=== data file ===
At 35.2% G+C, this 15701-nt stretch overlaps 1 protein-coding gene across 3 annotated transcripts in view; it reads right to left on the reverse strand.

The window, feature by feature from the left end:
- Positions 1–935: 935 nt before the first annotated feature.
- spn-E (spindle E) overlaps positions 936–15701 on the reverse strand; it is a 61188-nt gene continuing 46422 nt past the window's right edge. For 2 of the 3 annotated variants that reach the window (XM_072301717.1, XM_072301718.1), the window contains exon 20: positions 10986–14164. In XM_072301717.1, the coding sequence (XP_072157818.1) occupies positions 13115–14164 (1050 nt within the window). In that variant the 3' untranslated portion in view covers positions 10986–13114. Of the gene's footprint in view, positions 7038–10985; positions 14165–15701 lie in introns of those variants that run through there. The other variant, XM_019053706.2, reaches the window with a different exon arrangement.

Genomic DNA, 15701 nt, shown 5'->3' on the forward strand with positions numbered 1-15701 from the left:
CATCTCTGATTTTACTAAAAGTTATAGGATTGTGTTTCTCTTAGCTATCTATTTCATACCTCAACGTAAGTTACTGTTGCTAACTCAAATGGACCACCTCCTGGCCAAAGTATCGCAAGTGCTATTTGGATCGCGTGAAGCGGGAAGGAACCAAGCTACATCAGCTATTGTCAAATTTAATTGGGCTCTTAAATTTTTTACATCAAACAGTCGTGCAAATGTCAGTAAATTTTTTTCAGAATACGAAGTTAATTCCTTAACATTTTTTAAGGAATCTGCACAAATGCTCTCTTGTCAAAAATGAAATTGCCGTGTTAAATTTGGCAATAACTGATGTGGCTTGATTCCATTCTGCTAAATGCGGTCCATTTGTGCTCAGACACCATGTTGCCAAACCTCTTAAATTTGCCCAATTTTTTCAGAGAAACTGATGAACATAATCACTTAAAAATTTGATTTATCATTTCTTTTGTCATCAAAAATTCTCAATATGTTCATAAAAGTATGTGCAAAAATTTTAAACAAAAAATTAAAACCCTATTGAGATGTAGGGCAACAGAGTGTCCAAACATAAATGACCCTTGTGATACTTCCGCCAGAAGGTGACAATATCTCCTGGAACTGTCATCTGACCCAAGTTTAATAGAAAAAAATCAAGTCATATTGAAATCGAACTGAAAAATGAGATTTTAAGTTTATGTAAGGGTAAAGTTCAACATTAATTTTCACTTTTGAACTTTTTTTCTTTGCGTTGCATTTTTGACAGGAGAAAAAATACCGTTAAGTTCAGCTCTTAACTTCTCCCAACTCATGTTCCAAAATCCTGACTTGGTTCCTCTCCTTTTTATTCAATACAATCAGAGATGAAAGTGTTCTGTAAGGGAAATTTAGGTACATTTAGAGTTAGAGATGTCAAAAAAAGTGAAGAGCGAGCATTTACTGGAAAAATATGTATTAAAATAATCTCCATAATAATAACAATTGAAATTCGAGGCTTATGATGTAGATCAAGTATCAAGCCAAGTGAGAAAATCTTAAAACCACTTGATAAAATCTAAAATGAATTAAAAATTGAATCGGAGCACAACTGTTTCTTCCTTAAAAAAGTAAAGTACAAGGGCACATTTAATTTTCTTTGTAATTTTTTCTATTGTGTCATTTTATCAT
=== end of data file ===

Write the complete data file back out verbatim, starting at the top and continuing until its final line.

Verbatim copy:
At 35.2% G+C, this 15701-nt stretch overlaps 1 protein-coding gene across 3 annotated transcripts in view; it reads right to left on the reverse strand.

The window, feature by feature from the left end:
- Positions 1–935: 935 nt before the first annotated feature.
- spn-E (spindle E) overlaps positions 936–15701 on the reverse strand; it is a 61188-nt gene continuing 46422 nt past the window's right edge. For 2 of the 3 annotated variants that reach the window (XM_072301717.1, XM_072301718.1), the window contains exon 20: positions 10986–14164. In XM_072301717.1, the coding sequence (XP_072157818.1) occupies positions 13115–14164 (1050 nt within the window). In that variant the 3' untranslated portion in view covers positions 10986–13114. Of the gene's footprint in view, positions 7038–10985; positions 14165–15701 lie in introns of those variants that run through there. The other variant, XM_019053706.2, reaches the window with a different exon arrangement.

Genomic DNA, 15701 nt, shown 5'->3' on the forward strand with positions numbered 1-15701 from the left:
CATCTCTGATTTTACTAAAAGTTATAGGATTGTGTTTCTCTTAGCTATCTATTTCATACCTCAACGTAAGTTACTGTTGCTAACTCAAATGGACCACCTCCTGGCCAAAGTATCGCAAGTGCTATTTGGATCGCGTGAAGCGGGAAGGAACCAAGCTACATCAGCTATTGTCAAATTTAATTGGGCTCTTAAATTTTTTACATCAAACAGTCGTGCAAATGTCAGTAAATTTTTTTCAGAATACGAAGTTAATTCCTTAACATTTTTTAAGGAATCTGCACAAATGCTCTCTTGTCAAAAATGAAATTGCCGTGTTAAATTTGGCAATAACTGATGTGGCTTGATTCCATTCTGCTAAATGCGGTCCATTTGTGCTCAGACACCATGTTGCCAAACCTCTTAAATTTGCCCAATTTTTTCAGAGAAACTGATGAACATAATCACTTAAAAATTTGATTTATCATTTCTTTTGTCATCAAAAATTCTCAATATGTTCATAAAAGTATGTGCAAAAATTTTAAACAAAAAATTAAAACCCTATTGAGATGTAGGGCAACAGAGTGTCCAAACATAAATGACCCTTGTGATACTTCCGCCAGAAGGTGACAATATCTCCTGGAACTGTCATCTGACCCAAGTTTAATAGAAAAAAATCAAGTCATATTGAAATCGAACTGAAAAATGAGATTTTAAGTTTATGTAAGGGTAAAGTTCAACATTAATTTTCACTTTTGAACTTTTTTTCTTTGCGTTGCATTTTTGACAGGAGAAAAAATACCGTTAAGTTCAGCTCTTAACTTCTCCCAACTCATGTTCCAAAATCCTGACTTGGTTCCTCTCCTTTTTATTCAATACAATCAGAGATGAAAGTGTTCTGTAAGGGAAATTTAGGTACATTTAGAGTTAGAGATGTCAAAAAAAGTGAAGAGCGAGCATTTACTGGAAAAATATGTATTAAAATAATCTCCATAATAATAACAATTGAAATTCGAGGCTTATGATGTAGATCAAGTATCAAGCCAAGTGAGAAAATCTTAAAACCACTTGATAAAATCTAAAATGAATTAAAAATTGAATCGGAGCACAACTGTTTCTTCCTTAAAAAAGTAAAGTACAAGGGCACATTTAATTTTCTTTGTAATTTTTTCTATTGTGTCATTTTATCAT